Vinsamlegast notið þetta auðkenni þegar þið vitnið til verksins eða tengið í það: http://hdl.handle.net/1946/16731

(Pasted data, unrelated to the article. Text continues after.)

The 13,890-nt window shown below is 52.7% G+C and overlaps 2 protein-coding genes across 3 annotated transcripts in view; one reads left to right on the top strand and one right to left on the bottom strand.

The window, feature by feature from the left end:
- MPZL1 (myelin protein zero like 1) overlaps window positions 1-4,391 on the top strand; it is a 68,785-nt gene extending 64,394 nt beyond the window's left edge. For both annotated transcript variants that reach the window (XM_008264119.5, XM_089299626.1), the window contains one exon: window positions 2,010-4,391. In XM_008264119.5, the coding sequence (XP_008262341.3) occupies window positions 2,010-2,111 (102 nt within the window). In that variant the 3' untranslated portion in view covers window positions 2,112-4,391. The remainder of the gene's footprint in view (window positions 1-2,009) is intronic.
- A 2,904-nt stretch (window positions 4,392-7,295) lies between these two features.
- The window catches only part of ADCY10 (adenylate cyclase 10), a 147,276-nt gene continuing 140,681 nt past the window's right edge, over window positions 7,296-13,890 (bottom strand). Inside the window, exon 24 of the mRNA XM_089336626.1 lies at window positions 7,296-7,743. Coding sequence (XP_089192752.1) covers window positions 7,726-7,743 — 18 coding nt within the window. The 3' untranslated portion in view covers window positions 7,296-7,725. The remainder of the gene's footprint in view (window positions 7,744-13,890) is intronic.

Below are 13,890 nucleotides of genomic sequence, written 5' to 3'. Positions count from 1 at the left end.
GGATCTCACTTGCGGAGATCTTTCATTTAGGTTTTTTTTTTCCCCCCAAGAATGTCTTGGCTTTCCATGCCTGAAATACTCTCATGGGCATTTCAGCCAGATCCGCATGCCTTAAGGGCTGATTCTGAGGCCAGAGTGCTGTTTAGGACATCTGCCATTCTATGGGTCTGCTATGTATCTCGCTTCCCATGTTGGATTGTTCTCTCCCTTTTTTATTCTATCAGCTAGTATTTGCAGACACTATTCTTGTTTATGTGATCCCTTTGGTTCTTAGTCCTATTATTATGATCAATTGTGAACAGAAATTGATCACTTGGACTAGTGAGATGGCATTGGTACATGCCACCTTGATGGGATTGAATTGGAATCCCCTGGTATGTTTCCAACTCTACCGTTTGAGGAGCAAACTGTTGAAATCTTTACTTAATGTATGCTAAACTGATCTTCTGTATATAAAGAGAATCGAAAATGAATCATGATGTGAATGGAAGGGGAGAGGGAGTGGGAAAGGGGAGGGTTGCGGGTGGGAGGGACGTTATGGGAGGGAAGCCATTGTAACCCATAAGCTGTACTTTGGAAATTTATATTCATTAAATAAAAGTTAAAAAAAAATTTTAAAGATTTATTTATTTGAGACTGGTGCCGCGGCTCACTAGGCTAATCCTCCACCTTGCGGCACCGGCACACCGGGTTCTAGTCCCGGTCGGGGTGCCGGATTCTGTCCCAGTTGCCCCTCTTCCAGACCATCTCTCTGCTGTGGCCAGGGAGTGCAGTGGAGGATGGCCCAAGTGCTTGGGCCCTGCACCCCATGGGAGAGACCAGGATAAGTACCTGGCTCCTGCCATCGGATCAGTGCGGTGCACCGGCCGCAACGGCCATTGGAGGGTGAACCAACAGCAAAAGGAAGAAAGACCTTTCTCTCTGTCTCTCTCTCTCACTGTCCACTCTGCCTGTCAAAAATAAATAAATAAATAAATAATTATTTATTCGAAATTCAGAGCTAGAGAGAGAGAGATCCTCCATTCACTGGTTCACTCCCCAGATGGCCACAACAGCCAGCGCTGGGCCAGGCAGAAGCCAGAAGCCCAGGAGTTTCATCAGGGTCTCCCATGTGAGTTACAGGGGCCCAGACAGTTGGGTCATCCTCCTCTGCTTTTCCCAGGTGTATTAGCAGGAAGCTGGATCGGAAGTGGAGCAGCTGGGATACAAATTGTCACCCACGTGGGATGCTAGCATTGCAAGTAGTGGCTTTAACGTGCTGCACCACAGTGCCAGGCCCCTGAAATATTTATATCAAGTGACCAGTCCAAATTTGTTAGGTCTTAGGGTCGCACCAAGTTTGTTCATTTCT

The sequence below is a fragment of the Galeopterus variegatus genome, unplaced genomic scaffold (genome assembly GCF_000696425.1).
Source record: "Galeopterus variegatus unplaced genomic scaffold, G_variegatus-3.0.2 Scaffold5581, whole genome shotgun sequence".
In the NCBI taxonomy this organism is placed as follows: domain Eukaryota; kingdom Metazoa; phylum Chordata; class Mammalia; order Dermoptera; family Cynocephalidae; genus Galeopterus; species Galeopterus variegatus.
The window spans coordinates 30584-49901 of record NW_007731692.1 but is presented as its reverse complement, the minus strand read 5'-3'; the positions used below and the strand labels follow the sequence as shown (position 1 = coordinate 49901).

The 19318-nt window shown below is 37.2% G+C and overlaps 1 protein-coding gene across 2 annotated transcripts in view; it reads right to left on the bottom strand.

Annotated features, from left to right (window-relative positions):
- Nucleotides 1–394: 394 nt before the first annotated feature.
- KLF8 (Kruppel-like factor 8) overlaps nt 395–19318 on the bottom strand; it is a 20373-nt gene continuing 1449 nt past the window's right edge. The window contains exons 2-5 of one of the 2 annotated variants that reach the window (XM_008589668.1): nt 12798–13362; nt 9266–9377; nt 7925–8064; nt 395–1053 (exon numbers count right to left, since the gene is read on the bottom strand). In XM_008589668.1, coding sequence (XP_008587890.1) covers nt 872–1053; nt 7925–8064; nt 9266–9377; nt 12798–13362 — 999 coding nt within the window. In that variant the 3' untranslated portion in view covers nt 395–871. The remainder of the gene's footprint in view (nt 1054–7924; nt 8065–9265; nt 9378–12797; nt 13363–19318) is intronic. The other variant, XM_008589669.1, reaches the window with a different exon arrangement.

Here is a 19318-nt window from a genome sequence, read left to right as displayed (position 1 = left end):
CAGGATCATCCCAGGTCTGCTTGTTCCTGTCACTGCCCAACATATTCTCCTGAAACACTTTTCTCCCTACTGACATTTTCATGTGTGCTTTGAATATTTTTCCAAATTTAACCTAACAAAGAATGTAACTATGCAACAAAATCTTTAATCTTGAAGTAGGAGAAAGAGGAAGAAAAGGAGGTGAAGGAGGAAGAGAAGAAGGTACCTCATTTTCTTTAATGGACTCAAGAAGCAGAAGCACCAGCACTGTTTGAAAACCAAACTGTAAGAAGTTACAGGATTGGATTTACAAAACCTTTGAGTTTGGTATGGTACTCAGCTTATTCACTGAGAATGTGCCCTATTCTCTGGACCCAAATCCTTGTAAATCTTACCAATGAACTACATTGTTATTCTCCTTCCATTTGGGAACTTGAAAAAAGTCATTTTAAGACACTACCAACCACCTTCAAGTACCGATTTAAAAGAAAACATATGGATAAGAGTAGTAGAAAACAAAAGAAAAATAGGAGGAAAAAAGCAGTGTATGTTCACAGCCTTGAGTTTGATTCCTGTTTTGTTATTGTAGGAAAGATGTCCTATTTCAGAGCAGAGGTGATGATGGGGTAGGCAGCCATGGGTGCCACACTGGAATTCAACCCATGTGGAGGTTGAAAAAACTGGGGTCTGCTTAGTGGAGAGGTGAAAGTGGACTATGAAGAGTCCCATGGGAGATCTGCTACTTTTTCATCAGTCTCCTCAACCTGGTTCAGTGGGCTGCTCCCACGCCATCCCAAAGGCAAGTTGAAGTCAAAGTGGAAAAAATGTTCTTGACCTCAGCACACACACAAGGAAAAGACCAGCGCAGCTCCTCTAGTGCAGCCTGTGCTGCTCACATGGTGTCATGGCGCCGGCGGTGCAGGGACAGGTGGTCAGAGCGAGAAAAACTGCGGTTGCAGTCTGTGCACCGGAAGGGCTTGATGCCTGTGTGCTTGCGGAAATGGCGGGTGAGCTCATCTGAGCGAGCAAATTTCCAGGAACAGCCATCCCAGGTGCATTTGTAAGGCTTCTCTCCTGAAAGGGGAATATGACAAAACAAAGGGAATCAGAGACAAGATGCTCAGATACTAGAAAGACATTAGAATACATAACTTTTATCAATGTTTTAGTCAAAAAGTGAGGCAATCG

Photosynthetic algae are at the base of the food chain and are therefore of major importance for aquatic life. The Icelandic economy is highly focused on fish industries and is therefore reliant on algae production and blooming. This research aims to map and assess the temporal and spatial pattern of algal blooms in the waters around Iceland. Furthermore, to model and analyse short term influences that catastrophic events may potentially have on the spatio-temporal distribution of algal blooms by investigating the impacts of the ash fall from the 2010 Eyjafjallajökull eruption. This is obtained firstly by using a monitoring approach to obtain an overview of the general seasonality of the algal growth around Iceland between 2007 and 2012 and thus determine both the timing and extent of the algal growth season, as well as detect the trend over time. Secondly, by using the Delft3D modelling software to analyse the potential influences of the eruption of the Eyjafjallajökull in April 2010 on the algal blooms in Selvogsbanki to examine if there is any shift in timing and extent of the algal blooming. The spatiotemporal pattern of algal blooms in Icelandic waters shows low occurrences in winter and peaking at the end of spring and beginning of summer. In 2010 chlorophyll values peaked later and higher than usual. The results indicated that algae in Selvogsbanki responded negatively to the eruption. Further research is however necessary in order to increase the accuracy; especially in regard to the spatial resolution in satellite imagery and model complexity.
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